• Parental Favoritism: José favored Lyle for being older and more dominant than his brother, while Kitty favored Erik for being more similar to her.
  • Parental Substitute: Abramson becomes a bit of this to the brothers before, during and even after the trial for a while, especially for Erik.
  • Police Are Useless: The police could have caught the Menendez brothers on day 1, by testing them for gun-shot residue right there at the crime scene (which they would normally do at a crime scene like that). Because they did not, the lead detective on the case, Leslie Zoeller, had a vendetta against the brothers, largely to cover up his own incompetence.
  • Self-Made Orphan: The Menendez Brothers, one of the most famous cases in history.
  • Spoiled Brat: The media and the prosecution painted the brothers as spoiled rich kids who killed their parents for money. The first few episodes show some of this behavior, before learning more about the motives behind the murders.
  • The Stool Pigeon: Judalon Smyth, the girlfriend of Dr. Oziel. She goes to the police after he breaks up with her, not because she wanted to report a murder, but because she wanted to ruin her boyfriend's reputation and report his malpractice.
  • Sympathetic Murderer: This series paints the brothers in a more sympathetic light compared to previous works and publications about them.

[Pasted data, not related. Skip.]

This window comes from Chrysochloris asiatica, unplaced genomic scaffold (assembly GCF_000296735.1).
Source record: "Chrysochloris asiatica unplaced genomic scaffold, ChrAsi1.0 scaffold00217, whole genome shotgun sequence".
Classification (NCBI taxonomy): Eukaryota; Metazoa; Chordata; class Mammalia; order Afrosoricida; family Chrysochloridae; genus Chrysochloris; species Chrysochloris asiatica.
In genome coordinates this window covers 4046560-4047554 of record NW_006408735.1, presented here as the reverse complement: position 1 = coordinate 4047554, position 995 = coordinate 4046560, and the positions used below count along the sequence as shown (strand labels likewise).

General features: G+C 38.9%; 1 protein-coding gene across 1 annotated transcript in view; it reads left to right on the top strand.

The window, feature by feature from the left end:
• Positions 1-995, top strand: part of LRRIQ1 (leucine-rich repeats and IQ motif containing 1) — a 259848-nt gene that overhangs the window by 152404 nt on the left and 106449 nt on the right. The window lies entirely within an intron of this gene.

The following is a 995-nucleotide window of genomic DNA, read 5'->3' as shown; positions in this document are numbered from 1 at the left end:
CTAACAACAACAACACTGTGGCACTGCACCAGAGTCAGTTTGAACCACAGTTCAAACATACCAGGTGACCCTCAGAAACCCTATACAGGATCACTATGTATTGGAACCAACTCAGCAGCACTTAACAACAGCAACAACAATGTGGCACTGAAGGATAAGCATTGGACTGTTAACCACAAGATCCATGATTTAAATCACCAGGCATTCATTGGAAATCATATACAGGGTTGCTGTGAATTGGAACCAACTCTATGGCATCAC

• Tough Love: Much of José's parenting style, to say the least.
  • Trauma Conga Line: Basically everything bad that can happen to the Menendez brothers happens. Their parents sexually abuse them from a young age, they feel they have nobody to turn to. After their parents instill this fear in them that they were about to be killed by their own parents, they lash out in self-defense. Unable to hold this secret, they confide in a psychologist about the crime (but not the abuse), who then ends up recording their therapy sessions without their knowledge as a form of blackmail. When their psychologist's girlfriend goes to the police about it after he breaks up with her, they finally get arrested. The brothers and their lawyers then spend the next two years trying to keep these tapes out of trial, and although they initially succeed, the judge ends up allowing the tapes anyways. Then after hung juries in the first trial, the judge and the district attorney gut much of their defense and corroborating testimony about abuse, and disallowing the imperfect self-defense instruction, leading to their convictions of first degree murder. They then were sentenced to life without parole, and put into separate prisons on top of that.
  • Women Are Wiser: The female jurors were more willing to believe and accept the sexual abuse, while most of the male jurors refused to believe the idea that boys could be abused by their parents. During the jury deliberation scenes, the men were quick to dismiss the allegations, even praising the parents at some points, getting angry and emotional, yelling and getting physical if someone disagreed with them. The women on the other hand, were more willing to discuss the matters of the case calmly and with reason.